Minister of the Interior Ranko Ostojic said in a transit centre for refugees in Slavonski Brod on Sunday that the centre had the capacity to take in an increased number of refugees expected to arrive during the day, recalling that the centre had the capacity for 5,000 arriving and 5,000 departing refugees.

There are currently up to 2,000 people at the winter transit centre in Slavonski Brod.

Commenting on the possible arrival of a larger number of refugees from Greece, Ostojic said that Croatia had already experienced one such wave on October 10, when 36,000 refugees disembarked in Greece in one day. "I won't say that there weren't any problems but they all received assistance and were sent further on. The winter transit centre at Slavonski Brod has a much bigger capacity than the one at Opatovac," the minister said.

He went on to say that agreement had been reached with Serbia to keep sending refugees by train every three hours in groups of 1,000.

Commenting on Slovenia's refusal of Croatia's offer of assistance, he said: "We responded to a call to EU countries by the Slovenian minister of the interior who asked for assistance in police staff. I am confident that with their professionalism and humanness Croatian police have shown that they can do this job well. We offered 50 police officers immediately... I received a letter declining the offer and I would not speculate about the reasons. (Police assistance) would have been very useful."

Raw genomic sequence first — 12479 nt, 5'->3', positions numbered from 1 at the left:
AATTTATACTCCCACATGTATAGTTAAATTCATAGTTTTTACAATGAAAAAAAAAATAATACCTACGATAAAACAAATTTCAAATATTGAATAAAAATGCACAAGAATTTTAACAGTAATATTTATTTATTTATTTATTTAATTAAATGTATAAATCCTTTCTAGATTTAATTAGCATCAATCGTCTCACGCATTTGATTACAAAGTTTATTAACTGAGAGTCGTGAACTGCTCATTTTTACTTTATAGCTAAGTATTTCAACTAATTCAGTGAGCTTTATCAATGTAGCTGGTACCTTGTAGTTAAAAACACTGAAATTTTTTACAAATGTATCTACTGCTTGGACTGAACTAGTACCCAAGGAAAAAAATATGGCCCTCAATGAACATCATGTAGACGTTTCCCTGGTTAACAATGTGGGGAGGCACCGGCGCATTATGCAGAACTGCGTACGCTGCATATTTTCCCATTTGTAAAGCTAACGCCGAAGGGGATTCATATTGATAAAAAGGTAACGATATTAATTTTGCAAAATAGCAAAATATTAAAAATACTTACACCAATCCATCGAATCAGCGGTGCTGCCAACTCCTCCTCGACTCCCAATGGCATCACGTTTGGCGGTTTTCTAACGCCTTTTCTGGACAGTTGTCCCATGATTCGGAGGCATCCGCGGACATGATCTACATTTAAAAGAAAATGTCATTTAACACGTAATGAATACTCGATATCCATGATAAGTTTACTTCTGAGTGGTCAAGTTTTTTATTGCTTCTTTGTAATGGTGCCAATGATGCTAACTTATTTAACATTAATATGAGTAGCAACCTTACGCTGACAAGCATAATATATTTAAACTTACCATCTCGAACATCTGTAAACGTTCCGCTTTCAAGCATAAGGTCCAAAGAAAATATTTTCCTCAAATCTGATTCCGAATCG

As for assistance in the form of tents for the accommodation of refugees, Ostojic said that Croatia had offered tents it had received as aid. "We received 300 quality tents from Qatar that are easy to fold... we have not received any response (from Slovenia) and the offer is still on the table," said the minister.

Ostojic was also asked to comment on costs related to the refugee crisis. Croatia has been given aid in the amount of EUR 16.4 million and so far it has spent around HRK 100 million.

"The 5 million euros promised by Commissioner Avramopoulos has been increased, following our statement of costs. The crisis has been going on for 54 days. We have been keeping records of our costs very transparently and we never asked for more than we had spent," he said, citing costs related to the accommodation of refugees, police overtime work, army engagement, and the cost of medical services.

"Several million kuna was spent on hygiene... More than 334,000 people have passed through the country and we did not have a single case of serious disease or epidemic," said Ostojic.

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